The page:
HL Deb 18 December 1980 vol 415 cc1199-200

11.12 a.m.

Lord Rhodes

My Lords, I beg leave to ask the first Question which stands in my name on the Order Paper.

The Question was as follows:

To ask Her Majesty's Government whether, in view of the serious contraction of the textile industry and the threat to its future viability, they will initiate urgent consultations with the industry in order to establish the minimum level at which it can operate successfully.

The Minister of State, Department of Industry (Viscount Trenchard)

My Lords, the Government fully share the noble Lord's concern about the closures and redundancies which are taking place in the textile industry against the background of a world recession. The Government are in regular and frequent contact with the industry and its representatives and remain ready to consider any proposals which they may have to alleviate their problems. However, I am bound to say that I do not see how attempting to establish a minimum level of activity, which in the end can only be a matter of opinion, would help to resolve the industry's present difficulties.

Lord Rhodes

My Lords, is the Minister aware that I have in my hand a document showing 90 mill closures over the last few months in the man-made fibre section, none of which is in the clothing and the woollen section? Is he aware that the nature of these closures is causing considerable alarm to others remaining in the trade because of the imbalance which is resulting? This document shows a preponderance of spinning firms which have closed down. Also the firms which are making industrial fabrics are in danger of having no viable organisation after these closures. Will the Minister meet the industry, as they want to meet him, to discuss this very problem?

Viscount Trenchard

My Lords, I thank the noble Lord for his supplementary and for giving me in advance some indication of what was in his mind, which is helpful. Let me first say to him that we have met recently—and shall again no doubt meet very soon—with all and with individual sections of this industry, and that applies both to my department and to the Department of Trade. We have been in constant touch over their many difficulties. I should like to nut the situation in perspective, because while I think we are well aware—the industry has made us well aware—of the particular sections which have been most severely pressed, nevertheless in September the industry still had 638,000 people working in it—that is, textiles and clothing together—and the loss of jobs, January to September 1980, was 76,000. Therefore we must keep this in perspective. I do not think that the Government are in a position to fix a minimum level. although we continue to discuss with industry all possible steps to help them, particularly in the areas where they are hardest pressed.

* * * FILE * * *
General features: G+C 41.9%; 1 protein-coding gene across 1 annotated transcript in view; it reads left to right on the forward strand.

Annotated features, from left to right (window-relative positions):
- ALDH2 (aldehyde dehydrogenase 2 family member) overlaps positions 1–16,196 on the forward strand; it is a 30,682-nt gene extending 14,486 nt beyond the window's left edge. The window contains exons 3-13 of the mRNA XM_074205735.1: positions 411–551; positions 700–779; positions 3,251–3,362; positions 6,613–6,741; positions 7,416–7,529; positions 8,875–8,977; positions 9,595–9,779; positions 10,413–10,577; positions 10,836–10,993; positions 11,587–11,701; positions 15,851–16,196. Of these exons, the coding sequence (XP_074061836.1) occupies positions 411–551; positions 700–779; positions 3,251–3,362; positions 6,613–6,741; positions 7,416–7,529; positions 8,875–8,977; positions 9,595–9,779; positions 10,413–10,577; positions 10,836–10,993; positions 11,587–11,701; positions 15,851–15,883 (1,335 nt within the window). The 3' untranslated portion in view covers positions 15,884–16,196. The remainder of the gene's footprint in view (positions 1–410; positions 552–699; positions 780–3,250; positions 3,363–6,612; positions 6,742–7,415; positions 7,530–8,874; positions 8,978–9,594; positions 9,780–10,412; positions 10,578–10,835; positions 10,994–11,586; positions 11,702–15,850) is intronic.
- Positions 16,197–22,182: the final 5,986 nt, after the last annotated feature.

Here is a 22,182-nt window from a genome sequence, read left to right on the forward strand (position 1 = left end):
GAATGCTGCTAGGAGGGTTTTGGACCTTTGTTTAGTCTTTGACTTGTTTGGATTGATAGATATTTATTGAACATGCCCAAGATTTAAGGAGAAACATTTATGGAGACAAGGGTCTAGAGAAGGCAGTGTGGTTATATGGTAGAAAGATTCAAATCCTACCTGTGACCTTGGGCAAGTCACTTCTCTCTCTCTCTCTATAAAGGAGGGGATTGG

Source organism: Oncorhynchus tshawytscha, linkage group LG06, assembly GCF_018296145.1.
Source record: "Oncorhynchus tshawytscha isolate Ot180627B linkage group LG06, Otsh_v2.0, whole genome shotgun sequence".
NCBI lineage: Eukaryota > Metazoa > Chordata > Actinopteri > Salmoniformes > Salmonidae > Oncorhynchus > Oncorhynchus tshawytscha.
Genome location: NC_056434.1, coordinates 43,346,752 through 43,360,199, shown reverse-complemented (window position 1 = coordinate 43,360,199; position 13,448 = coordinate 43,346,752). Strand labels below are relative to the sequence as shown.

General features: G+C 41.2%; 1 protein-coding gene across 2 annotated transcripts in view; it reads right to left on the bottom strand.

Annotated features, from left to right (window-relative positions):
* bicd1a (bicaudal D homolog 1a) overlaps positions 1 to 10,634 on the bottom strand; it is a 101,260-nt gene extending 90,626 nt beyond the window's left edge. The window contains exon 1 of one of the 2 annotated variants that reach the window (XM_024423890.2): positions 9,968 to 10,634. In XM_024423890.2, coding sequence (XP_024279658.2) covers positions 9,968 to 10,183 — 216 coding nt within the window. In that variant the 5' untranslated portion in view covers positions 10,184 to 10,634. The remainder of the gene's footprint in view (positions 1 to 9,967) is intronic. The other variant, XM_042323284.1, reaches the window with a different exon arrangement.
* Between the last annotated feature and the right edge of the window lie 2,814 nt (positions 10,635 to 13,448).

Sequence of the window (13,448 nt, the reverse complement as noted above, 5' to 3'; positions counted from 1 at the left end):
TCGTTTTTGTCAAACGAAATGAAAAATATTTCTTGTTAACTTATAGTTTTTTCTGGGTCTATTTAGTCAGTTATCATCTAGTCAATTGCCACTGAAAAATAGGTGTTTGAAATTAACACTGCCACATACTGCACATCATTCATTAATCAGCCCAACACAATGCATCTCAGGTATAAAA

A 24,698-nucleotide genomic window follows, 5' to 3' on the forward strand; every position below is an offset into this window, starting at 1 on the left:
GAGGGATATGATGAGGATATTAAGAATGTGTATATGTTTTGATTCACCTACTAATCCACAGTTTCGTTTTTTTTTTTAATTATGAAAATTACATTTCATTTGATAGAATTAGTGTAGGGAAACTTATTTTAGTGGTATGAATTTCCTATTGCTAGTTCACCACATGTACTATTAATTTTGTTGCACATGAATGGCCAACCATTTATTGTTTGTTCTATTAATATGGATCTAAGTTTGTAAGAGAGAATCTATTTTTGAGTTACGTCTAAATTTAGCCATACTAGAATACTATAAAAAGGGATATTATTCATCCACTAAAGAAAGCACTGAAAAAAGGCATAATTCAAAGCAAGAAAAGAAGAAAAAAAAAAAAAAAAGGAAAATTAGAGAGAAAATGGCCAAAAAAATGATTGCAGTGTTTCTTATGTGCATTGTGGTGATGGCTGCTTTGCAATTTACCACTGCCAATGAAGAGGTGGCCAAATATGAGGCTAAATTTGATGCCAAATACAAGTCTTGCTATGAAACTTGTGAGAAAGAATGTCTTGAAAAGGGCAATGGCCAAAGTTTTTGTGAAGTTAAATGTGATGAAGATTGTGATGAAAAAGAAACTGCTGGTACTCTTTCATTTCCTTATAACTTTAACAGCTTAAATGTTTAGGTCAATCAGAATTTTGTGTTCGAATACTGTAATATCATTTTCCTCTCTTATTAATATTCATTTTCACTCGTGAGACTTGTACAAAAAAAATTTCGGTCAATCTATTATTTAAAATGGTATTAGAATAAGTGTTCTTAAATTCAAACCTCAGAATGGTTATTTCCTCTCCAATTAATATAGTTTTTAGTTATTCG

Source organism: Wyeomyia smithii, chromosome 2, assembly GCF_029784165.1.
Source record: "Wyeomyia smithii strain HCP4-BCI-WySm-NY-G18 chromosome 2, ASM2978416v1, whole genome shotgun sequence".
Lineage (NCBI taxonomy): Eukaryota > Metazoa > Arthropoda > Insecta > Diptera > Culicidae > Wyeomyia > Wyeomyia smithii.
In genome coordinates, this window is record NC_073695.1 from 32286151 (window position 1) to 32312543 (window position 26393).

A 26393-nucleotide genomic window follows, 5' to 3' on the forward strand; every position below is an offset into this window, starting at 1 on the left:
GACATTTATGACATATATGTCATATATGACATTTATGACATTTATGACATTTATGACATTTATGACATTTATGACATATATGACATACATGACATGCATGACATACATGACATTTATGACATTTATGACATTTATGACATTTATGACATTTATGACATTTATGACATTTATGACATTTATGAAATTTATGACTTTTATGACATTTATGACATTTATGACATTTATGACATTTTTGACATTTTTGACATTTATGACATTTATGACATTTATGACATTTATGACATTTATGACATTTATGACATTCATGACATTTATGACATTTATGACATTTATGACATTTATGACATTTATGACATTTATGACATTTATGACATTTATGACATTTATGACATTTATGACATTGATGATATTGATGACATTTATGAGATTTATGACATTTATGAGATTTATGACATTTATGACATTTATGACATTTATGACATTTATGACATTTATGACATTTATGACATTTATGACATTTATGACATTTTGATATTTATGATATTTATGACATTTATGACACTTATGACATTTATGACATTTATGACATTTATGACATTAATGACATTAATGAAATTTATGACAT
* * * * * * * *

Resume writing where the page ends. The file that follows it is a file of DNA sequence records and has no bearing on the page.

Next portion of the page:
Baroness Gaitskell

My Lords, may I ask the Minister whether we should not have almost a philosophical look at the word "competitive"? Does "competitive" mean that we have to ruin people in this country if we are going to be truly competitive with others? Are others not allowed to be "competitive"? Why do we grumble when they can produce goods or materials cheaper than we do? I think we should have a look at this matter, and I was rather pleased with the Minister's Answer.

Viscount Trenchard

My Lords, the textile and clothing industries all over the world have special problems and are the subject of international agreements. Broadly, we try to ensure that those international agreements give our industry a fair trading opportunity, a competitive situation with developed countries and a limit anyway to the rate of increase of imports from the developing world. Everyone else does this under the MFA arrangements, and indeed the United States of America probably enforced the arrangements under the MFA a bit more promptly and vigorously than has the European Community.

Lord Hale

My Lords, is the Minister aware that The Times this morning reports a statement by the Minister of Trade, following a similar statement yesterday, that the United States are in breach of the General Agreement on Tariffs and Trades on this matter, and that urgent representations have been ordered by the Council of Ministers to the Common Market Commission to endeavour to induce our great ally, whose trade policy is injurious to us in many connections, at least to observe the provisions of GATT in relation to textiles?

Viscount Trenchard

My Lords, I am indeed aware of the successful negotiation which took place on Tuesday of this week in Brussels, in which the Council adopted a declaration which agreed that developments necessitated a new and stronger initiative, and invited the Commission urgently to pursue discussions with the United States' Administration over the whole range of problems and possible solutions and to report back to the Council as early as possible, with a first report in February. The issue is large and complicated and a little different from the noble Lord's Question, and I prefer to leave it at that point.

Lord Rhodes

My Lords, is the Minister aware that it is not protection at this moment that I am asking for in my Question? What I am asking is that there should be a commonsense attitude in his department, and for them to be aware of what is happening month by month, so that at any rate when we emerge from this recession we shall have a viable industry.

Viscount Trenchard

My Lords, I think I have already said that we are aware, and kept aware certainly week by week and even day by day of the situation in this industry.

Lord Rhodes

My Lords, may I ask—

Several Noble Lords


Lord Denham

My Lords, we have given this Question a good deal of consideration. The House may feel it is time to move on to the next Question.